observance of holy days, he secretly sent turkeys to poor families, who viewed the subject in a different light; and it was only by accidental circumstances that they at last discovered to whom they owed the annual gift.
Members of the Society of Friends often came to see him; and for many of them he cherished high respect, and a very warm friendship.
But his character grew larger, and his views more liberal, after the bonds which bound him to a sect were cut asunder.
Friends occasionally said to him, ‘We miss thy services in the Society, Isaac.
Hadst thou not better ask to be re-admitted?
The way is open for thee, whenever thou hast an inclination to return.’
He replied, ‘I thank thee.
But in the present state of the Society, I don't think I could be of any service to them, or they to me.’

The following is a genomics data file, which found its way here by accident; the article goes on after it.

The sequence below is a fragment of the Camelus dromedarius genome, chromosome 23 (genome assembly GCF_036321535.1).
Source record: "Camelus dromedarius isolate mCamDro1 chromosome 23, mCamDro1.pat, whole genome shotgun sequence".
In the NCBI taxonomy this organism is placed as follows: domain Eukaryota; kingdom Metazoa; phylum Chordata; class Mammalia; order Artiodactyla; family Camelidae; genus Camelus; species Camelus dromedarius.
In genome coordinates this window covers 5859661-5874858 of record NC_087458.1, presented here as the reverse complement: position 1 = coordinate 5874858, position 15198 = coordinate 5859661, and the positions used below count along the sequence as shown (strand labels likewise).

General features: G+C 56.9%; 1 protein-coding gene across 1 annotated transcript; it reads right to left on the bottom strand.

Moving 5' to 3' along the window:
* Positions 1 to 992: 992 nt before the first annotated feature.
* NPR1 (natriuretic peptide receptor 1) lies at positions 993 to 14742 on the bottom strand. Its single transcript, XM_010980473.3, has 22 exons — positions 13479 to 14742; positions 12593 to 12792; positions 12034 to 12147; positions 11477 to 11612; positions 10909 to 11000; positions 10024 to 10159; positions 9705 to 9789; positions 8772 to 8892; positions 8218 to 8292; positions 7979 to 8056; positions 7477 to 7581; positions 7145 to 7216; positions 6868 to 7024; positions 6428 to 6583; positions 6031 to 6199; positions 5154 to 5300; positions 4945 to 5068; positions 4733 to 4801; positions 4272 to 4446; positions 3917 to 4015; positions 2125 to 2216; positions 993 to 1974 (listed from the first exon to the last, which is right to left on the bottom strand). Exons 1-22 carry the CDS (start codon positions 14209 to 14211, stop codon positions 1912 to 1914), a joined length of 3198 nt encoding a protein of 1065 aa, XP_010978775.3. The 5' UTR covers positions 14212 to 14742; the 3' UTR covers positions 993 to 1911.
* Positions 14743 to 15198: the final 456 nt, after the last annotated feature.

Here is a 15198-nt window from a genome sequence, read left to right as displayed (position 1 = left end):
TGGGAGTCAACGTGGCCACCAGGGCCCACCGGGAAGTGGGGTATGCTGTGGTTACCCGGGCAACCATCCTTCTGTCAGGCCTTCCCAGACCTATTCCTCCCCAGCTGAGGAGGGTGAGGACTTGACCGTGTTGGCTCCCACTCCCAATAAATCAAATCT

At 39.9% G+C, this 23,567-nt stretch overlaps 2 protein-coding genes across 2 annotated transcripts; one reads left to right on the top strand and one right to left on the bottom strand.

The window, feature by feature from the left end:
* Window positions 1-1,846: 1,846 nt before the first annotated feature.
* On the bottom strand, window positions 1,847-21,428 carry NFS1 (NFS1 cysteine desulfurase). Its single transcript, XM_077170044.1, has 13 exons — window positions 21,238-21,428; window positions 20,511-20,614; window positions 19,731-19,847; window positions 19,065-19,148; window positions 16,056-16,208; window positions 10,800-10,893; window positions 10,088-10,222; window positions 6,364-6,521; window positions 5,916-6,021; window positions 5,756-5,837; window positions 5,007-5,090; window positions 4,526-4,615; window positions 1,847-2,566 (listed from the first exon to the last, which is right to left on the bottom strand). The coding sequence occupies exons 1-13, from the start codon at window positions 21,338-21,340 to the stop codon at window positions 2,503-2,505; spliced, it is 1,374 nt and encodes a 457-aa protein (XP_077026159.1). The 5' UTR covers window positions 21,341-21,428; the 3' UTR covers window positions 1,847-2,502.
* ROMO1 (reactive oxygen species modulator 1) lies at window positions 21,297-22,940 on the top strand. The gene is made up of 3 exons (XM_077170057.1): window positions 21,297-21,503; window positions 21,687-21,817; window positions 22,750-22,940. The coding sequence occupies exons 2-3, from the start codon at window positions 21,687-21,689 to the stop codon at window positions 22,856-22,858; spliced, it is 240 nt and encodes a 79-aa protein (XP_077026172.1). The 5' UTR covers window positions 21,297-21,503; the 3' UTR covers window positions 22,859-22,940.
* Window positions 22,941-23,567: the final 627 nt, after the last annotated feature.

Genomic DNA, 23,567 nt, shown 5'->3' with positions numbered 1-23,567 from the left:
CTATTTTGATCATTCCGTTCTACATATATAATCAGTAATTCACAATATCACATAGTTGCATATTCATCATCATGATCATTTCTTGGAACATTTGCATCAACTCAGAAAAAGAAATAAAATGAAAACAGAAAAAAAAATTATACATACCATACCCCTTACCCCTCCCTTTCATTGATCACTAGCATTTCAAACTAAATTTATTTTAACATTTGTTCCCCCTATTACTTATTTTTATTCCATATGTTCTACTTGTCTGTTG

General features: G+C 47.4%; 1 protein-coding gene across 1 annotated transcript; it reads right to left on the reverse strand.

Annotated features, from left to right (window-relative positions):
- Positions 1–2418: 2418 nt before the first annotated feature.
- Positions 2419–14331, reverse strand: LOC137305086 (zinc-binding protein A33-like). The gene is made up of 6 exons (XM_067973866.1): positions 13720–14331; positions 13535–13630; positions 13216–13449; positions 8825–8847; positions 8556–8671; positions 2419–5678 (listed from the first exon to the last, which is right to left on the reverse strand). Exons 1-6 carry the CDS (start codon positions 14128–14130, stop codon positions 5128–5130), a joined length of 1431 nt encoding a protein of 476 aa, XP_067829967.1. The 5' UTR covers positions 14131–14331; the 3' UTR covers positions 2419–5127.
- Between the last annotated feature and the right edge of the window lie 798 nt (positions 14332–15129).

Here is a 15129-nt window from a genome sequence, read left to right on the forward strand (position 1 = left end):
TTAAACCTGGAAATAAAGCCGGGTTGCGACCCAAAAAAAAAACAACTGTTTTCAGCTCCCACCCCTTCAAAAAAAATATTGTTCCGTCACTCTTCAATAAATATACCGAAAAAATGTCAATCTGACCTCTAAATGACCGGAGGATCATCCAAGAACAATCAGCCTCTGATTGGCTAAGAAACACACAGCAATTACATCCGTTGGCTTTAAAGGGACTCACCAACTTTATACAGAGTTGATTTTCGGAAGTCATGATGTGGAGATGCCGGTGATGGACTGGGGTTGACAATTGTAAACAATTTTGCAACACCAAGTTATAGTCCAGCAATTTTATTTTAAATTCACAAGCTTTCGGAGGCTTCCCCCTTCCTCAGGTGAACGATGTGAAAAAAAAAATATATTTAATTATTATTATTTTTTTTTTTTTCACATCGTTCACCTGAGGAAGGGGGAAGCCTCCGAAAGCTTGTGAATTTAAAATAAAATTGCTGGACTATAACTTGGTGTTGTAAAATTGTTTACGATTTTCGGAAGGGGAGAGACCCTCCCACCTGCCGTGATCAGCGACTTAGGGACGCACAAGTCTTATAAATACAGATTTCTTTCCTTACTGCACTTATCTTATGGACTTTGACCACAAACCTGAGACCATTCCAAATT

But he could never relinquish the hope that the primitive character of Quakerism would be restored, and that the Society would again hold up the standard of righteousness to the nations, as it had in days gone by. Nearly every man, who forms strong religious attachments in early life, cherishes similar anticipations for his sect, whose glory declines, in the natural order of things.
But such hopes are never realized.
The spirit has a resurrection, but not the form.
‘Soul never dies.
Matter dies off it, and it lives elsewhere.’
Thus it is with truth.
The noble principles